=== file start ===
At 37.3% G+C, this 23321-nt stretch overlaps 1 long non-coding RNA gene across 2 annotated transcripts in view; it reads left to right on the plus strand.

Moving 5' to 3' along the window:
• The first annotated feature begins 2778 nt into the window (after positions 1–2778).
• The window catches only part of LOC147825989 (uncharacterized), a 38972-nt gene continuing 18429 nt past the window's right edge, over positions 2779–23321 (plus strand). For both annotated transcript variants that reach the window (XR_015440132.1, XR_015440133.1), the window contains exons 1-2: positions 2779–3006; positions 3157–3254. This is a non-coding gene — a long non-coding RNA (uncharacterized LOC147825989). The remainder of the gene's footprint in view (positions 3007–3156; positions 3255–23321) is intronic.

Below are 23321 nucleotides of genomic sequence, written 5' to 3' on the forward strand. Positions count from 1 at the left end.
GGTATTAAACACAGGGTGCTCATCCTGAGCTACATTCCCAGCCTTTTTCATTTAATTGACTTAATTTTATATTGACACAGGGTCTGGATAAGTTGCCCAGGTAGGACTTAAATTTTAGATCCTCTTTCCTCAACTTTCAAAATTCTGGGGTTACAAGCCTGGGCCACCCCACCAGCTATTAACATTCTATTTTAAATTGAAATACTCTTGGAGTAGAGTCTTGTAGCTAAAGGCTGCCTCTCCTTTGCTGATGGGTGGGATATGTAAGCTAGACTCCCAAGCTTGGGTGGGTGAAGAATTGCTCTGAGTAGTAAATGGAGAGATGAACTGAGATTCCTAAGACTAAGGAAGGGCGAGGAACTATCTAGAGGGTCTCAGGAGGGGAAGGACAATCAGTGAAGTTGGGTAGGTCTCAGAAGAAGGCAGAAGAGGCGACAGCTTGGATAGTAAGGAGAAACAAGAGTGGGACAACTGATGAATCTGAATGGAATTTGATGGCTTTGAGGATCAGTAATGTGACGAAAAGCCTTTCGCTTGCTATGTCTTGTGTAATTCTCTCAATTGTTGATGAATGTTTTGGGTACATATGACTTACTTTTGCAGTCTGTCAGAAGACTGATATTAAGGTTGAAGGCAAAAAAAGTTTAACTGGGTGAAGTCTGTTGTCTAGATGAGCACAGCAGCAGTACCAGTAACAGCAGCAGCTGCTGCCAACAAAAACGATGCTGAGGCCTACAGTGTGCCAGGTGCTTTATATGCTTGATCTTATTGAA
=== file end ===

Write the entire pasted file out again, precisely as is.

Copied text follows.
At 37.3% G+C, this 23321-nt stretch overlaps 1 long non-coding RNA gene across 2 annotated transcripts in view; it reads left to right on the plus strand.

Moving 5' to 3' along the window:
• The first annotated feature begins 2778 nt into the window (after positions 1–2778).
• The window catches only part of LOC147825989 (uncharacterized), a 38972-nt gene continuing 18429 nt past the window's right edge, over positions 2779–23321 (plus strand). For both annotated transcript variants that reach the window (XR_015440132.1, XR_015440133.1), the window contains exons 1-2: positions 2779–3006; positions 3157–3254. This is a non-coding gene — a long non-coding RNA (uncharacterized LOC147825989). The remainder of the gene's footprint in view (positions 3007–3156; positions 3255–23321) is intronic.

Below are 23321 nucleotides of genomic sequence, written 5' to 3' on the forward strand. Positions count from 1 at the left end.
GGTATTAAACACAGGGTGCTCATCCTGAGCTACATTCCCAGCCTTTTTCATTTAATTGACTTAATTTTATATTGACACAGGGTCTGGATAAGTTGCCCAGGTAGGACTTAAATTTTAGATCCTCTTTCCTCAACTTTCAAAATTCTGGGGTTACAAGCCTGGGCCACCCCACCAGCTATTAACATTCTATTTTAAATTGAAATACTCTTGGAGTAGAGTCTTGTAGCTAAAGGCTGCCTCTCCTTTGCTGATGGGTGGGATATGTAAGCTAGACTCCCAAGCTTGGGTGGGTGAAGAATTGCTCTGAGTAGTAAATGGAGAGATGAACTGAGATTCCTAAGACTAAGGAAGGGCGAGGAACTATCTAGAGGGTCTCAGGAGGGGAAGGACAATCAGTGAAGTTGGGTAGGTCTCAGAAGAAGGCAGAAGAGGCGACAGCTTGGATAGTAAGGAGAAACAAGAGTGGGACAACTGATGAATCTGAATGGAATTTGATGGCTTTGAGGATCAGTAATGTGACGAAAAGCCTTTCGCTTGCTATGTCTTGTGTAATTCTCTCAATTGTTGATGAATGTTTTGGGTACATATGACTTACTTTTGCAGTCTGTCAGAAGACTGATATTAAGGTTGAAGGCAAAAAAAGTTTAACTGGGTGAAGTCTGTTGTCTAGATGAGCACAGCAGCAGTACCAGTAACAGCAGCAGCTGCTGCCAACAAAAACGATGCTGAGGCCTACAGTGTGCCAGGTGCTTTATATGCTTGATCTTATTGAA